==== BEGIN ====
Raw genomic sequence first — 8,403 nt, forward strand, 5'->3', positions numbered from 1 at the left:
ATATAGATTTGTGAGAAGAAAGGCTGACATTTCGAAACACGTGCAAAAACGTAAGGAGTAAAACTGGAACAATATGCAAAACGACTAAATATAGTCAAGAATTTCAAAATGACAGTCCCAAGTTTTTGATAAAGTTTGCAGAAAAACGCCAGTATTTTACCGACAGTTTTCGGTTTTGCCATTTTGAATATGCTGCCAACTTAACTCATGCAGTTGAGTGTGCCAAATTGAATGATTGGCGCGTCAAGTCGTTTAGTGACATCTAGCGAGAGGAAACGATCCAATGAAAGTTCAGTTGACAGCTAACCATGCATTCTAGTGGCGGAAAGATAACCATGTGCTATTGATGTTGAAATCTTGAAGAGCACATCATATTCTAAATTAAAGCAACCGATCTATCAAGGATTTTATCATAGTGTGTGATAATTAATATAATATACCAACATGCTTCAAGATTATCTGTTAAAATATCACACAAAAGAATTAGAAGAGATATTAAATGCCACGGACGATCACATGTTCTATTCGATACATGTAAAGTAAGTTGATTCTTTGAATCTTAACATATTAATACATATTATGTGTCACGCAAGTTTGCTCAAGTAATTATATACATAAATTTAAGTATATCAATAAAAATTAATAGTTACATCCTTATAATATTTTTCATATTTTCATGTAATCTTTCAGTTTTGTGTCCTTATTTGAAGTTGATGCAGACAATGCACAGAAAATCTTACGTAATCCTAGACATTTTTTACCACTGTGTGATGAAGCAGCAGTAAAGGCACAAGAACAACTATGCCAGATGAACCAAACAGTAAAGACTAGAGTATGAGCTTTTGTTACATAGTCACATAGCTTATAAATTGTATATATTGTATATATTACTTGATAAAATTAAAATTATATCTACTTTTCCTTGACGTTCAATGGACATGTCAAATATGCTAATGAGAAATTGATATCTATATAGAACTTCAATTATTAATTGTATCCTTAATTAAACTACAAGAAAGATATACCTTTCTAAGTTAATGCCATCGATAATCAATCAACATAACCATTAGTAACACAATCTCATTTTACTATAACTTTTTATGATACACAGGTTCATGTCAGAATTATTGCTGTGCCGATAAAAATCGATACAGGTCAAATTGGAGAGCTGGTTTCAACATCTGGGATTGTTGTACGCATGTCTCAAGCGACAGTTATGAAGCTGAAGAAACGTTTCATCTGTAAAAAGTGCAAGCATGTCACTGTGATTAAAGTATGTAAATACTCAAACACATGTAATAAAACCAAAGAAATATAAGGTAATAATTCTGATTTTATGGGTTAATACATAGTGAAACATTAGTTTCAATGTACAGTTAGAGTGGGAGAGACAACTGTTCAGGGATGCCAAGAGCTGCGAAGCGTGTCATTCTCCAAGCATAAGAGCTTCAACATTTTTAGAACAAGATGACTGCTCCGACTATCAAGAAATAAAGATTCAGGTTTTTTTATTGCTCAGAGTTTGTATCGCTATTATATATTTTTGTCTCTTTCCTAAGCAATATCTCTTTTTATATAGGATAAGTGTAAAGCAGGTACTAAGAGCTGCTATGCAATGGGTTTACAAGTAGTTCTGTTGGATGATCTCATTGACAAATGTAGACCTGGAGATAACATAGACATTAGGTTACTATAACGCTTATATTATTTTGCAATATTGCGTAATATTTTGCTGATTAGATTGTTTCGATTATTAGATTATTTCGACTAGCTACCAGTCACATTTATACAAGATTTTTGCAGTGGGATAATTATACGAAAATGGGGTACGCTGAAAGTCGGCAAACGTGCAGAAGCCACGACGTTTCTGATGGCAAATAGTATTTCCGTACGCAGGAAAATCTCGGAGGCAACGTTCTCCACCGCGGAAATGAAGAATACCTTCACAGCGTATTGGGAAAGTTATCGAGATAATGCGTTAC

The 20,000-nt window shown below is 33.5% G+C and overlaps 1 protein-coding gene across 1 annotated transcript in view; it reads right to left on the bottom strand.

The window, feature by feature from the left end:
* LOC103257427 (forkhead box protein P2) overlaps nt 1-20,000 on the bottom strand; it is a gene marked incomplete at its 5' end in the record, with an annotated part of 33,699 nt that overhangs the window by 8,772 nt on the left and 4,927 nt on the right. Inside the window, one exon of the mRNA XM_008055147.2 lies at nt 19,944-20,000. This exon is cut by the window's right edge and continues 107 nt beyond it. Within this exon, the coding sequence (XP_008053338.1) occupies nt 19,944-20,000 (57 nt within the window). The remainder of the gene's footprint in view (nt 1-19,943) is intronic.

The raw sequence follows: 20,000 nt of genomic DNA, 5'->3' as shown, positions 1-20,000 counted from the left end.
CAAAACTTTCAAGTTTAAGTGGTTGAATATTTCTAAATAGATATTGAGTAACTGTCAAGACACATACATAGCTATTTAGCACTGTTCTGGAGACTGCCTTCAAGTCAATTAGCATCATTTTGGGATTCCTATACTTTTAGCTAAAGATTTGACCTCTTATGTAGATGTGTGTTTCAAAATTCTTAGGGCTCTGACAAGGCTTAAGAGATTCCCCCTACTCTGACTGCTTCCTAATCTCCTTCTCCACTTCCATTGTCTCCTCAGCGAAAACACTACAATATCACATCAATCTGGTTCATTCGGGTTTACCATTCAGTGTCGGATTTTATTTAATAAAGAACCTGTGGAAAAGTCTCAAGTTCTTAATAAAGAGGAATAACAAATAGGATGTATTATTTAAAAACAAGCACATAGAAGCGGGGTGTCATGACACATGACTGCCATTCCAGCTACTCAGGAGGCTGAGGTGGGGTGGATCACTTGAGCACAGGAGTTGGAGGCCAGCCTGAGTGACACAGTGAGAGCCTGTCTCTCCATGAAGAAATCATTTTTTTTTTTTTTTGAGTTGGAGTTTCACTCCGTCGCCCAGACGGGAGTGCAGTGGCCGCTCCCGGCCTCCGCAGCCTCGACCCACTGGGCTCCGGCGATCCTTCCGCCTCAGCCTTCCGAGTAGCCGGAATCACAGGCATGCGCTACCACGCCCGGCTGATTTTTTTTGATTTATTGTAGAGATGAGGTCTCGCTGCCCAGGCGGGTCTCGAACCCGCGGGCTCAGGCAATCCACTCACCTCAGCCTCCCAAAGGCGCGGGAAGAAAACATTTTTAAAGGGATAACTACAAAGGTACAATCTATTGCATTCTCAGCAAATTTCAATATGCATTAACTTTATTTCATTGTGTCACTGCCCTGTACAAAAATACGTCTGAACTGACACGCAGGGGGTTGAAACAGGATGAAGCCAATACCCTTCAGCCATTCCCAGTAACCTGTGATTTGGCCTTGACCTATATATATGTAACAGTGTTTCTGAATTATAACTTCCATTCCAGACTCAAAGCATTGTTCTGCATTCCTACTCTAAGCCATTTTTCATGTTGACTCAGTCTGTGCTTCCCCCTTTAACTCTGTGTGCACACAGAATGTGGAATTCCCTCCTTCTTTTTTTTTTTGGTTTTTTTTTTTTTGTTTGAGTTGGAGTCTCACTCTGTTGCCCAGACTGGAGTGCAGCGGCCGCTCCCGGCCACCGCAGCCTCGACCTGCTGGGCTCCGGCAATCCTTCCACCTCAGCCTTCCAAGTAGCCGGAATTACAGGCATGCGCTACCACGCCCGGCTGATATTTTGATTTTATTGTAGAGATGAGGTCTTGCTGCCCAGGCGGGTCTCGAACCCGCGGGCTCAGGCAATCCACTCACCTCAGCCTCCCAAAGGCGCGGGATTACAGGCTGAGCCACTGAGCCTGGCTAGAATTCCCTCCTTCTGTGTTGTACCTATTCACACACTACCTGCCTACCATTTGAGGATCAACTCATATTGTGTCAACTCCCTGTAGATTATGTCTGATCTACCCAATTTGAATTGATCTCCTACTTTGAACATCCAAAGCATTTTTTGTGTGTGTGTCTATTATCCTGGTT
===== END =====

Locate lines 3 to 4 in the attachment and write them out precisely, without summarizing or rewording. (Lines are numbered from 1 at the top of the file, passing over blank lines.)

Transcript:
The 20,000-nt window shown below is 33.5% G+C and overlaps 1 protein-coding gene across 1 annotated transcript in view; it reads right to left on the bottom strand.

The window, feature by feature from the left end: